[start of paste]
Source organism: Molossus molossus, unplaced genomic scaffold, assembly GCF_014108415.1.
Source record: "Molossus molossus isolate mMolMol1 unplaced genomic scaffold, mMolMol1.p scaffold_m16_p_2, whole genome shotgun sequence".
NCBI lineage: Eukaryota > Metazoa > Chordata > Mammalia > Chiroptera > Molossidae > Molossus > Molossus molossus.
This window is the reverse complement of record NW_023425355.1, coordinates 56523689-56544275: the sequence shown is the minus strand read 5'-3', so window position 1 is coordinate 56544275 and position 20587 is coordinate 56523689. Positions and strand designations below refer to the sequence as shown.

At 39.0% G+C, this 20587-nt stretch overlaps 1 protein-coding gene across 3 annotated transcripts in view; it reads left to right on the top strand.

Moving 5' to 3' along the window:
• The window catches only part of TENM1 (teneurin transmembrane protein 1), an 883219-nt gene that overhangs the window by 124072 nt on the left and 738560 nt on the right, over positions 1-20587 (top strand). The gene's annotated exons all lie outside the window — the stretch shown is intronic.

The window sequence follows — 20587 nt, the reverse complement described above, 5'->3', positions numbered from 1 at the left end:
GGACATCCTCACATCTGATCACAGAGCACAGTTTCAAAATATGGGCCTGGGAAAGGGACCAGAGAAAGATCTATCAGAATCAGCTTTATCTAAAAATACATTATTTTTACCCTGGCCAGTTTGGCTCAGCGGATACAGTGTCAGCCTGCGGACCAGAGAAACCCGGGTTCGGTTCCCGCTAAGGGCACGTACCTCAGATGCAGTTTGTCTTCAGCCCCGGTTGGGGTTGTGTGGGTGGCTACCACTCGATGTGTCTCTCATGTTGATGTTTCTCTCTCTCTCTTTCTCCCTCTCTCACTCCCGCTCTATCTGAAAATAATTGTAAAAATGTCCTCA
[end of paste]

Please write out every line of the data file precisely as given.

Source organism: Molossus molossus, unplaced genomic scaffold, assembly GCF_014108415.1.
Source record: "Molossus molossus isolate mMolMol1 unplaced genomic scaffold, mMolMol1.p scaffold_m16_p_2, whole genome shotgun sequence".
NCBI lineage: Eukaryota > Metazoa > Chordata > Mammalia > Chiroptera > Molossidae > Molossus > Molossus molossus.
This window is the reverse complement of record NW_023425355.1, coordinates 56523689-56544275: the sequence shown is the minus strand read 5'-3', so window position 1 is coordinate 56544275 and position 20587 is coordinate 56523689. Positions and strand designations below refer to the sequence as shown.

At 39.0% G+C, this 20587-nt stretch overlaps 1 protein-coding gene across 3 annotated transcripts in view; it reads left to right on the top strand.

Moving 5' to 3' along the window:
• The window catches only part of TENM1 (teneurin transmembrane protein 1), an 883219-nt gene that overhangs the window by 124072 nt on the left and 738560 nt on the right, over positions 1-20587 (top strand). The gene's annotated exons all lie outside the window — the stretch shown is intronic.

The window sequence follows — 20587 nt, the reverse complement described above, 5'->3', positions numbered from 1 at the left end:
GGACATCCTCACATCTGATCACAGAGCACAGTTTCAAAATATGGGCCTGGGAAAGGGACCAGAGAAAGATCTATCAGAATCAGCTTTATCTAAAAATACATTATTTTTACCCTGGCCAGTTTGGCTCAGCGGATACAGTGTCAGCCTGCGGACCAGAGAAACCCGGGTTCGGTTCCCGCTAAGGGCACGTACCTCAGATGCAGTTTGTCTTCAGCCCCGGTTGGGGTTGTGTGGGTGGCTACCACTCGATGTGTCTCTCATGTTGATGTTTCTCTCTCTCTCTTTCTCCCTCTCTCACTCCCGCTCTATCTGAAAATAATTGTAAAAATGTCCTCA